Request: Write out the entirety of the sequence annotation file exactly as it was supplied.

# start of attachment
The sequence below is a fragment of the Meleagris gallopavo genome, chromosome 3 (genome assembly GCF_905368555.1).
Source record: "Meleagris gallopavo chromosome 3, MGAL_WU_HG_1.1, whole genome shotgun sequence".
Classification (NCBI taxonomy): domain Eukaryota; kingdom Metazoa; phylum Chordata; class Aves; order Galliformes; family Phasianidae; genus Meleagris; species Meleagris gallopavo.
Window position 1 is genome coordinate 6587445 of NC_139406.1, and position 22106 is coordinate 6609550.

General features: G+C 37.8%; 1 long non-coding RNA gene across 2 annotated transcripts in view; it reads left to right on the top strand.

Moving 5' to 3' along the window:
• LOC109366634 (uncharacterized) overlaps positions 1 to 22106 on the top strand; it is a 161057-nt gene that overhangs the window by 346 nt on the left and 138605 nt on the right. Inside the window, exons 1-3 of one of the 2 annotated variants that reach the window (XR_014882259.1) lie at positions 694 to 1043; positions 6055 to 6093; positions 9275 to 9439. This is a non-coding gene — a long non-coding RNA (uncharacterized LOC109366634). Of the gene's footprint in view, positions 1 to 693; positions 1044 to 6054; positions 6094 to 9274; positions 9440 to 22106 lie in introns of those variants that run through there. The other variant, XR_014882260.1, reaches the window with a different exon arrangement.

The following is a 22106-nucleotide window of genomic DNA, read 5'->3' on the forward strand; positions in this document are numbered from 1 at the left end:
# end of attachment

The sequence below is a fragment of the Meleagris gallopavo genome, chromosome 3 (genome assembly GCF_905368555.1).
Source record: "Meleagris gallopavo chromosome 3, MGAL_WU_HG_1.1, whole genome shotgun sequence".
Classification (NCBI taxonomy): domain Eukaryota; kingdom Metazoa; phylum Chordata; class Aves; order Galliformes; family Phasianidae; genus Meleagris; species Meleagris gallopavo.
Window position 1 is genome coordinate 6587445 of NC_139406.1, and position 22106 is coordinate 6609550.

General features: G+C 37.8%; 1 long non-coding RNA gene across 2 annotated transcripts in view; it reads left to right on the top strand.

Moving 5' to 3' along the window:
• LOC109366634 (uncharacterized) overlaps positions 1 to 22106 on the top strand; it is a 161057-nt gene that overhangs the window by 346 nt on the left and 138605 nt on the right. Inside the window, exons 1-3 of one of the 2 annotated variants that reach the window (XR_014882259.1) lie at positions 694 to 1043; positions 6055 to 6093; positions 9275 to 9439. This is a non-coding gene — a long non-coding RNA (uncharacterized LOC109366634). Of the gene's footprint in view, positions 1 to 693; positions 1044 to 6054; positions 6094 to 9274; positions 9440 to 22106 lie in introns of those variants that run through there. The other variant, XR_014882260.1, reaches the window with a different exon arrangement.

The following is a 22106-nucleotide window of genomic DNA, read 5'->3' on the forward strand; positions in this document are numbered from 1 at the left end: